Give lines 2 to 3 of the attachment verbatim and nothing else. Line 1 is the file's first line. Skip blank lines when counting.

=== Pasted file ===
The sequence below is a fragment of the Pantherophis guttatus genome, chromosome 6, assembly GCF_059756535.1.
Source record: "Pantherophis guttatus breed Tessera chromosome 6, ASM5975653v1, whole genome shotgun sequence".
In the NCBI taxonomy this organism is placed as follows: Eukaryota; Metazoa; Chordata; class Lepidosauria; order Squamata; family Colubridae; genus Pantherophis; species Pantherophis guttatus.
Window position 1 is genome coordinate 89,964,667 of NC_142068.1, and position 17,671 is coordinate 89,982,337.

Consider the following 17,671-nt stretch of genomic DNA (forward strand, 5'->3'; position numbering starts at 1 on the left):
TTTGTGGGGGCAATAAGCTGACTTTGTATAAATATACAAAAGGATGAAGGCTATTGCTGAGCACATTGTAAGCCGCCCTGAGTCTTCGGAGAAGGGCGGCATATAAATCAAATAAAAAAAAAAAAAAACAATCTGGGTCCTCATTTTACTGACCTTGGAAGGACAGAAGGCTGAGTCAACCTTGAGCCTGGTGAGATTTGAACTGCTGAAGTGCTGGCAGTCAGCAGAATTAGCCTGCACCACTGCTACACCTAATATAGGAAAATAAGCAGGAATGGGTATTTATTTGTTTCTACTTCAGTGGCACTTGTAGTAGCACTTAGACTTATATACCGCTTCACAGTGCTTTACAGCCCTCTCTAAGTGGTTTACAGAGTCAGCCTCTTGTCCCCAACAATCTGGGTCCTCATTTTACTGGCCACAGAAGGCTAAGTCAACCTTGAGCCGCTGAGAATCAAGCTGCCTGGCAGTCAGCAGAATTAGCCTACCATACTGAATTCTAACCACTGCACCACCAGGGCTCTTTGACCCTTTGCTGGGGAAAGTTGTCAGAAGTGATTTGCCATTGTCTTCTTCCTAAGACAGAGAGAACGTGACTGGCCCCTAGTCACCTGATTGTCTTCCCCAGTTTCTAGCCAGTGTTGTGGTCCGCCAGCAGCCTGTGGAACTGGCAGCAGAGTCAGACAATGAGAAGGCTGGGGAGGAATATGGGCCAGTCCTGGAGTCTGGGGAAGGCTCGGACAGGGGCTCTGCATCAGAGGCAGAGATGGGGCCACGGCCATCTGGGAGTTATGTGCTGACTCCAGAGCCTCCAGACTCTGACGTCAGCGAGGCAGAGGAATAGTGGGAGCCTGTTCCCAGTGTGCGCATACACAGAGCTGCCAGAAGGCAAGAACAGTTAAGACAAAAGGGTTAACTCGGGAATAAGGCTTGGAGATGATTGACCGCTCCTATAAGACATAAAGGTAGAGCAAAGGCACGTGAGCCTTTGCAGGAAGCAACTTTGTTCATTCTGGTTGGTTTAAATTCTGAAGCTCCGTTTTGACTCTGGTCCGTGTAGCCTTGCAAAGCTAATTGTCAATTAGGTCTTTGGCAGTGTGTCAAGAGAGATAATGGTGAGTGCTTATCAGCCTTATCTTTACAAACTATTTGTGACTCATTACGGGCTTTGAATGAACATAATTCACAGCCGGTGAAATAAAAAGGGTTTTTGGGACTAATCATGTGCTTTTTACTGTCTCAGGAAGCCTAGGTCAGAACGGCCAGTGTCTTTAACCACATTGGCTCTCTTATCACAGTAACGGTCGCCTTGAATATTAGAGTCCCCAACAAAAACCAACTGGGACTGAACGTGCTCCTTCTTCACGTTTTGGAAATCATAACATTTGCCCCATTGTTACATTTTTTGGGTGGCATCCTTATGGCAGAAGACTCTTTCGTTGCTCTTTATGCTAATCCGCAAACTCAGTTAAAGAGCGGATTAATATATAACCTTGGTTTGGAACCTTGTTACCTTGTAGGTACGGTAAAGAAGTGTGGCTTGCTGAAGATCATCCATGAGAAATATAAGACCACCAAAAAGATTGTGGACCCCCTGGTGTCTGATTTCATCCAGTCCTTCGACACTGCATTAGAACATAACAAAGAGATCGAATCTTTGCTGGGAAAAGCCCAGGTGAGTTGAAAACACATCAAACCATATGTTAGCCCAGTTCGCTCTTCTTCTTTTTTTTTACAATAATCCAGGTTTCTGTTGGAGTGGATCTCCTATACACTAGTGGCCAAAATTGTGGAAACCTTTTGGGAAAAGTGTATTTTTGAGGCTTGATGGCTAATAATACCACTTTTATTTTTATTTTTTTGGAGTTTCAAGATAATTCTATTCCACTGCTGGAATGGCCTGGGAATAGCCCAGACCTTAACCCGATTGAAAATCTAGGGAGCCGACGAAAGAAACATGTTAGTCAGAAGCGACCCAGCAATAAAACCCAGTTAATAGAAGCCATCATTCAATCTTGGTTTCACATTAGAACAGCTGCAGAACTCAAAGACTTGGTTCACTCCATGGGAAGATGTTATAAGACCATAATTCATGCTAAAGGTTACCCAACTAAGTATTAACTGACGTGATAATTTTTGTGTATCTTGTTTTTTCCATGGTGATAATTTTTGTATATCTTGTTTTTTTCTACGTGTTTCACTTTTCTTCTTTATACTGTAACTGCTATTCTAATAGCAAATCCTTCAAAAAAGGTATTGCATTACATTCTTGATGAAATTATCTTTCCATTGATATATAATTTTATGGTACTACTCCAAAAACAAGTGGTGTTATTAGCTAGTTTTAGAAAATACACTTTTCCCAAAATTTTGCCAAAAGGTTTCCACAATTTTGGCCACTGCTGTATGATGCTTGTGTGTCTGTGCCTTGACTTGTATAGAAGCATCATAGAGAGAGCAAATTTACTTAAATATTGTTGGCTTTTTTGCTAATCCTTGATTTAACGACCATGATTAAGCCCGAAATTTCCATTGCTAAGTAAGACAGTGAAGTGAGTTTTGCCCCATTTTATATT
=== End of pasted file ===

Source record: "Pantherophis guttatus breed Tessera chromosome 6, ASM5975653v1, whole genome shotgun sequence".
In the NCBI taxonomy this organism is placed as follows: Eukaryota; Metazoa; Chordata; class Lepidosauria; order Squamata; family Colubridae; genus Pantherophis; species Pantherophis guttatus.